STATEMENT OF THE DIRECTOR-GENERAL ON PARLIAMENTARIANS' DAY
Rome, 11 June 2002
Mr President of the Italian Senate,
Mr President of the Italian Chamber of Deputies,
Mr President of the Inter-Parliamentary Union,
It is a great pleasure for me and the Organization that I represent to be able to address you today.
In November 1996, you yourselves, Parliamentarians of the world, were anxious to provide your solemn support to the World Food Summit by endorsing the objectives and recommendations of the Rome Declaration and the seven commitments of the Plan of Action.
The renewed initiative of the Italian Parliament and the Inter-Parliamentary Union to bring you all here today is the expression of your continued commitment alongside FAO in the fight against hunger and poverty.
You remain aware that continuing efforts must be made to eliminate hunger from all countries. The Plan of Action of 1996 aimed to halve the number of undernourished people by the year 2015. On 20 September 1996, during the ninety-sixth session of the Inter-Parliamentary Conference in Beijing, you adopted by consensus a resolution setting out the priority lines of action in the most critical areas. Follow-up meetings to the Summit were held: again in Rome, then in Jordan, Cuba and finally Burkina Faso. The time has now come to take stock.
There are today an estimated 815 million people in the world who are undernourished, including 777 million in the developing countries and 27 million in the countries in transition. The joint efforts of the international community, the governments and the non-governmental and governmental organizations have helped - in spite of population growth - to lower by 39 million the number of people suffering from hunger in the developing countries. However, this average annual reduction of 6 million people is not sufficient to meet the objective set for 2015. That would require a reduction of 22 million.
The situation is therefore alarming, and before the holding of the World Food Summit: five years later, you, Parliamentarians, took pains to point this out. You declared that only a few nations had adopted determined measures, that the number of undernourished was still too high and that the level of reduction was too low. You also defined the situation as unacceptable.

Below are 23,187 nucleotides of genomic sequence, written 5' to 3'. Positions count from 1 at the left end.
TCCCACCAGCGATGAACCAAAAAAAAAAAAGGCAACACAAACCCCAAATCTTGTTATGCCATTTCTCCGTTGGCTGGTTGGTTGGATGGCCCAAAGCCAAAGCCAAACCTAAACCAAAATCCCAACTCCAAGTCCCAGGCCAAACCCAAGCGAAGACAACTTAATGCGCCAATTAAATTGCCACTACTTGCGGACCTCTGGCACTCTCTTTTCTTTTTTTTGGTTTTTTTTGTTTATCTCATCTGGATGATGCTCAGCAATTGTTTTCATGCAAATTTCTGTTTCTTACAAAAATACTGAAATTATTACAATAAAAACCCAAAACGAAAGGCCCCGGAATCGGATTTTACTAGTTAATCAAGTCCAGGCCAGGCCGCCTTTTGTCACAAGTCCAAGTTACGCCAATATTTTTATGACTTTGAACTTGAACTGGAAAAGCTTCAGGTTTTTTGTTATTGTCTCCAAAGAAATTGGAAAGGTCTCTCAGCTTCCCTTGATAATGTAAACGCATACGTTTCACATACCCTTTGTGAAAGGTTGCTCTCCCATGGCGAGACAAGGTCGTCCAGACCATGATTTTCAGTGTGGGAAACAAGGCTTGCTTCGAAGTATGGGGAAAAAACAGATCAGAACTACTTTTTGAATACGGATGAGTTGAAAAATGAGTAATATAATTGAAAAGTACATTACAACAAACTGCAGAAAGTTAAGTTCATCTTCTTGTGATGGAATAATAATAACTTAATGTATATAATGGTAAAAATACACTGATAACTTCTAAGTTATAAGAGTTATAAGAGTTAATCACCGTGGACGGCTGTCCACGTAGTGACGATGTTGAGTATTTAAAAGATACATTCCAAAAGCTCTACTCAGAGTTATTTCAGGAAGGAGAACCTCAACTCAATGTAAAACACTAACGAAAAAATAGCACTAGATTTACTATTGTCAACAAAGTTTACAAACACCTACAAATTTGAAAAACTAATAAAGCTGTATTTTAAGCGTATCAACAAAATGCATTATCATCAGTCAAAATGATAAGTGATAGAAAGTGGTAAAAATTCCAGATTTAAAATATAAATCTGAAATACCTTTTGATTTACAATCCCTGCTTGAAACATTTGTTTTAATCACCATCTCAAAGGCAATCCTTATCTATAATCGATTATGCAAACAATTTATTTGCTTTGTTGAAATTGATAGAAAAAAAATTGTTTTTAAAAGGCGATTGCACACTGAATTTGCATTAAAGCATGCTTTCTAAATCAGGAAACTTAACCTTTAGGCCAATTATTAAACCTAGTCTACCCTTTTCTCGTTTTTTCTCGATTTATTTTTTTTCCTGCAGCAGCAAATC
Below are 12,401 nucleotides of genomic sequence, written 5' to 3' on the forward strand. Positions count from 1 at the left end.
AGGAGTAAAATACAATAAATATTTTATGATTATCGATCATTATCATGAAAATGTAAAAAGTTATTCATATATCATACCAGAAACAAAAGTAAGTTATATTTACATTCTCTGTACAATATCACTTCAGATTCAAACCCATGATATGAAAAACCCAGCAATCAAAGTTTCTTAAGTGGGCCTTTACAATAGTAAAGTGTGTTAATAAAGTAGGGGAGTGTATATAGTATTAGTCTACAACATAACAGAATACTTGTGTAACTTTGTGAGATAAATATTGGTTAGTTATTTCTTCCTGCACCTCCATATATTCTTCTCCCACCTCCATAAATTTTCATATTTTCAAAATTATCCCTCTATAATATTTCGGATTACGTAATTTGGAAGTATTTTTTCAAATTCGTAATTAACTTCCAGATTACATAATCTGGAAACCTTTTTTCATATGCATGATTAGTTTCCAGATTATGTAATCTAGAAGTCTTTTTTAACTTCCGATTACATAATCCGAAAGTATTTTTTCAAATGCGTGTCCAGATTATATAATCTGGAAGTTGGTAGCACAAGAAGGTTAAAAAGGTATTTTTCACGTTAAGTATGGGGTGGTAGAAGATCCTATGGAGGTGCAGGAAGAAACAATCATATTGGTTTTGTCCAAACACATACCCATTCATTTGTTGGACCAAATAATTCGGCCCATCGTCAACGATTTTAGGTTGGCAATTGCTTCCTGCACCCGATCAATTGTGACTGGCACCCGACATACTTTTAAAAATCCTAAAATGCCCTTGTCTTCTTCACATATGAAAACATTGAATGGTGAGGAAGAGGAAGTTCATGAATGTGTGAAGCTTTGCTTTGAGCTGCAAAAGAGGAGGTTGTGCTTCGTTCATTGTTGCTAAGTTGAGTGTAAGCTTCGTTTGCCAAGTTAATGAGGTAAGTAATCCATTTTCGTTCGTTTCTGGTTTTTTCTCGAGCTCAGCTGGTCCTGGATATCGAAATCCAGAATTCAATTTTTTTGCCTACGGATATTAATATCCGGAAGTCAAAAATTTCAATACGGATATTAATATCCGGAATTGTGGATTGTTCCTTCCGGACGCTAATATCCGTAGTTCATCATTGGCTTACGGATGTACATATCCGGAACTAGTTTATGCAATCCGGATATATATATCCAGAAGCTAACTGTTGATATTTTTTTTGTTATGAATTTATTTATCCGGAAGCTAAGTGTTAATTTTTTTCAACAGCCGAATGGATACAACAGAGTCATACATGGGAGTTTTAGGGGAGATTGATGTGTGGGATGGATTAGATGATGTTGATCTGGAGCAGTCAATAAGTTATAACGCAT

Yet, significant efforts have been made at international level. The G8 Summit of last July in Genoa was the first time that the Heads of State of the major powers had placed food security on their agenda. Their final communiqu reads: "a central objective of our poverty reduction strategy remains access to adequate food supplies and rural development. Support to agriculture is a crucial instrument of official development assistance".
Since then, the tragic events of September 11th and subsequent reactions have raised awareness of the importance of global solutions that deal not only with the consequences, but also with the causes of the major crises of our time. How can we talk of peace when justice is flouted, when the environment is destroyed, and when so many sectors of the world's population are humiliated by hunger? Eliminating terrorism, combating violence and aspiring to peace, in order to build a more united world also means addressing the situations that generate despair, namely hunger and poverty.
The political will must therefore be found at all levels for decision makers to adopt concrete measures that will foster agriculture and rural development, with, importantly, the mobilization of necessary resources.
The message that you are preparing to send to the World Food Summit: five years later will, I am sure, reflect both your legitimate concern over the extreme slowness of progress made, and at the same time your renewed desire to see that existing commitments actually translate into meaningful deeds at national, regional and international level.
FAO is tirelessly announcing the terrible 'news' that our planet has more than 800 million people - including 300 million children - still suffering from serious malnutrition. This is a human tragedy... yet no television channel interrupts its programmes to remind us, no crisis unit is set up, no minute of silence is held to show solidarity with these innocent victims.
If this is the sad reality, should we then just give up? The answer can only be, no! The route to follow will be long and arduous, but it is feasible, it exists.
His Holiness Pope John Paul II once declared: "The conscience of humanity demands compulsory humanitarian intervention when the survival of entire ethnic groups and populations is seriously compromised: this is a duty for nations and for the international community".
Ladies and Gentlemen,
Your parliamentary bills and your budget votes, your written and spoken questions and your watch over government action are vital links in the international chain of solidarity. Your sustained and continued action can help overcome the shameful indifference to hunger and its devastating consequences throughout the world.
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